Okay. And then, um, yeah. And so like, I met with him. And he's like, the nicest guy in the world. And I just, I've got so much admiration for him. And we're talking and he was getting excited about my idea. And I was getting excited about his idea. And I was like, Can I just become like the first customer? And then, and he's like, yes. And then I actually brought him on as the first engine, like consultant engineer for bento. So basically, like, I paid him for bullet train. And then he helped build bento on bullet train for me. So I took funds from the agency, and put them into Andrew to help me build bento. And that was like, the first couple years actually, was was doing that. And it was so great, because like, there's a large risk for me, because for me at the time, I was it was pretty expensive. And, you know, a good chunk of like cash flow, but it was like mentorship cuz I've never worked in a development company. Like I've never worked in a large company. I don't know software engineering practices, but I could just pay for that personal mentorship from Andrew. And so I could learn best practices from him. I could see how he does these migrations. I could see how he modeled out all the schemer for everything. You know, I could learn from him by essentially paying to build what I, what I wanted, and then over time, I would just take on stuff, I would take on responsibility, I would learn how to add a, you know, a column to a model myself, I would learn how sidekick worked and not add a new work or something, I would learn what a Ruby gem was and add new features. And just kept taking over the codebase bit by bit whilst also running the agency and doing consulting. And then, um, did that up until up until COVID, because I felt like I and Andrew had some other stuff. And then I think that that timeline is right up until COVID. And then I started just being like, Oh, I think I'm good from here. Like I felt my skills. Were starting to get pretty, pretty solid. So then basically took over the codebase and ran it from that brought on some help from a guy called colored. And then he helped build some of the more complex features out like a workflow automation stuff and all that kind of jazz, learn react off him. And then, yeah, and then me and call it a being just hacking like crazy the last couple of years. And then last year, I don't do me stop, but Laci salt sold the agency that I built. And then that gave me a very comfortable cash pile. And then maybe full time on to bento in June last year, June, July last year.
Michele Hansen 36:25
Yeah, I feel like you're like this incredibly energetic piece of clay that is somehow infinitely malleable and full of like, oh, we'll do this over here. Okay, well, then we'll do this next thing. And then we'll do this next thing. And like just sort of building all of these things on top of each other all the time, and adding all of these skills all the time. Like, it's, it's pretty amazing. And like, as a, like a founder, personality is incredibly powerful.
Jesse Hanley 36:57
Thank you, I don't know how to respond to that. This, this weird dynamics, though, like I play with that if I'm going to be like real Frank, like, I was always doing stuff, because I was always I never wanted to go home to not cause like, I didn't have good stuff at home, I just for some reason, didn't want to go back to Sydney. So like, I always wanted to keep traveling, I loved Asia, or I love to Europe, I like didn't want to go back home, essentially. And I love my family, I got a really, I've got a phenomenal relationship, both my dad and my mom, and my sister, he's now in Melbourne. But I think after like I left school in Sydney, like to go to Canberra, there was like no real reason, like, all my friends are abroad. And so, and I didn't kind of get that close University type thing going on. And so all my friends were abroad, and like I just didn't want to leave, you know, that I identity is maybe the word. And so I think I just worked really hard to keep going. And then also moving to Japan was I think a acknowledgment that like, maybe I need to slow down a little bit. Because I think I was kind of like burning out. Just working too much and kind of taking too much on which I still do in Japan, but it's a little bit easier to kind of get a grip on it. And kind of bounce back. But yeah, in terms of like learning stuff, and always doing new things. It was just because I just wanted to keep the adventure going. I wanted to kind of keep traveling, I wanted to keep doing cool stuff. And I could do cool stuff. I don't know. I could continue doing cool stuff. I do want to kind of go bust and then have to kind of go home. Does that make sense? Yeah,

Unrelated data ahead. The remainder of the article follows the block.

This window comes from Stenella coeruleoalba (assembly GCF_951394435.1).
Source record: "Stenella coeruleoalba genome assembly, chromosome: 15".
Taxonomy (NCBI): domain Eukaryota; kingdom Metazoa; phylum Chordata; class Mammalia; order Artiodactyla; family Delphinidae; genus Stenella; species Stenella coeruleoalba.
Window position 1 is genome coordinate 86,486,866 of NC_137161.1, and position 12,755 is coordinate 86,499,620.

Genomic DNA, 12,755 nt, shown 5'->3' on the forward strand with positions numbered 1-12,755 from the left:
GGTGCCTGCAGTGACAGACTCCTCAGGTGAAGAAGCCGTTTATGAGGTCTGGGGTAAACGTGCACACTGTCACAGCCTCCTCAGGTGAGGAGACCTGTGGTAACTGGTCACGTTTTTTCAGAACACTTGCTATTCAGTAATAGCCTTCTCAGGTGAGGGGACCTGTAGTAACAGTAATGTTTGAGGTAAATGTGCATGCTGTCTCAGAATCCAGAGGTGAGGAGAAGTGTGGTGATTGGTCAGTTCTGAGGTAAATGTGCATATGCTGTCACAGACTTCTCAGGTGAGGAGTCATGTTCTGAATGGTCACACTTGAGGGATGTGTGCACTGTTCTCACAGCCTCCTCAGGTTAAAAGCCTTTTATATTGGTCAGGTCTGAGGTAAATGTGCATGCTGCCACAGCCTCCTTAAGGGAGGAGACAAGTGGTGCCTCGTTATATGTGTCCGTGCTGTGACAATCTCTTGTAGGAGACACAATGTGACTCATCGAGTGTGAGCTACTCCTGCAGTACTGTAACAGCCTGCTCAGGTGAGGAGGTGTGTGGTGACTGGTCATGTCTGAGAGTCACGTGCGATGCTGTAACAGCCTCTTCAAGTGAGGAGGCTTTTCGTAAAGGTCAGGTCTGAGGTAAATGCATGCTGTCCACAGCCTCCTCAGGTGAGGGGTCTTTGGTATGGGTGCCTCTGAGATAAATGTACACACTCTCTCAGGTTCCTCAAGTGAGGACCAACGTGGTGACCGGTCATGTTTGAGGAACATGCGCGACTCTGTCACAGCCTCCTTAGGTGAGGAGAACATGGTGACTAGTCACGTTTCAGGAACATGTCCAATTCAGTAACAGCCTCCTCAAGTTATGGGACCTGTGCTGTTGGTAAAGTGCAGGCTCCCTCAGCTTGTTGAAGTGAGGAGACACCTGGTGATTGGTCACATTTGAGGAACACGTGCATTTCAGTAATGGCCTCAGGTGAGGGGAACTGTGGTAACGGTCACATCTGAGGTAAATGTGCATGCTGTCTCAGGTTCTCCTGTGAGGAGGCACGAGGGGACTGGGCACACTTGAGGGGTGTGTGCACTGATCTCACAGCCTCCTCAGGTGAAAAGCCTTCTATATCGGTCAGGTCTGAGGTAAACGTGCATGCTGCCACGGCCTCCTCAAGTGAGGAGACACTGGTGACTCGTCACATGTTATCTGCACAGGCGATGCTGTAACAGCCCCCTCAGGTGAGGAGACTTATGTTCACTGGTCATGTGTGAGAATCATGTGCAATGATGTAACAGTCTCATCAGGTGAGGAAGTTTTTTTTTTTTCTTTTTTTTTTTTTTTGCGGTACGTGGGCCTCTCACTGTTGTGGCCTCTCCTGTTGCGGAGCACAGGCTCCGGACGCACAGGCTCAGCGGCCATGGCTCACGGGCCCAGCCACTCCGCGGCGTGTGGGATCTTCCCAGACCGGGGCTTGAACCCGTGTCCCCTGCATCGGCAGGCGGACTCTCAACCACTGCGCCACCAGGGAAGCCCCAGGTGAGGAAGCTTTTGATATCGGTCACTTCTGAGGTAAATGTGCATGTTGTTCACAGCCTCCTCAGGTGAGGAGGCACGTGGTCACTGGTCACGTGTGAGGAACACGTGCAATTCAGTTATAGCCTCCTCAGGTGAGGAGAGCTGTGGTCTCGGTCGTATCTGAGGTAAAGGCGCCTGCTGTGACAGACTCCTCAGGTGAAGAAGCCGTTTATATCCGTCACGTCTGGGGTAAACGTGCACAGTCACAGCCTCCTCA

Michele Hansen 38:37
that does. And I mean, I feel like we could keep talking about this forever. Knowing that so many of our listeners listen to us while they are out running or walking the dog, their legs might be getting getting tired, or their dog might need some water. So I feel like I have to force myself to cut this off. But you're such a fascinating person. Like you should write a book someday. Like, I just I like your background is amazing. And just like how you have been able to build these businesses. And I feel like we even barely scratched the surface on what bento itself does. But suffice to say you are a wonderful human being and such an impressive founder. And people should totally like follow you on Twitter. You're always posting stuff about what you're working on. And oh, is that the dog in the background?
Jesse Hanley 39:30
Yes, the dog I think is a postman coming. So maybe it's a good time to raise up. Well,
Michele Hansen 39:37
we're dog pictures and code and founder stuff and Japan and everything else. Go check out Jesse Haney on Twitter. Thank you so much for doing this today. Seriously, so great to have you on.
Jesse Hanley 39:53
Thanks so much for having me on. Thanks for being so nice. I was really good. Too super spontaneous as well, which is fun.
Michele Hansen 39:59
Yeah. All right we'll talk to you or everybody else next week Ciao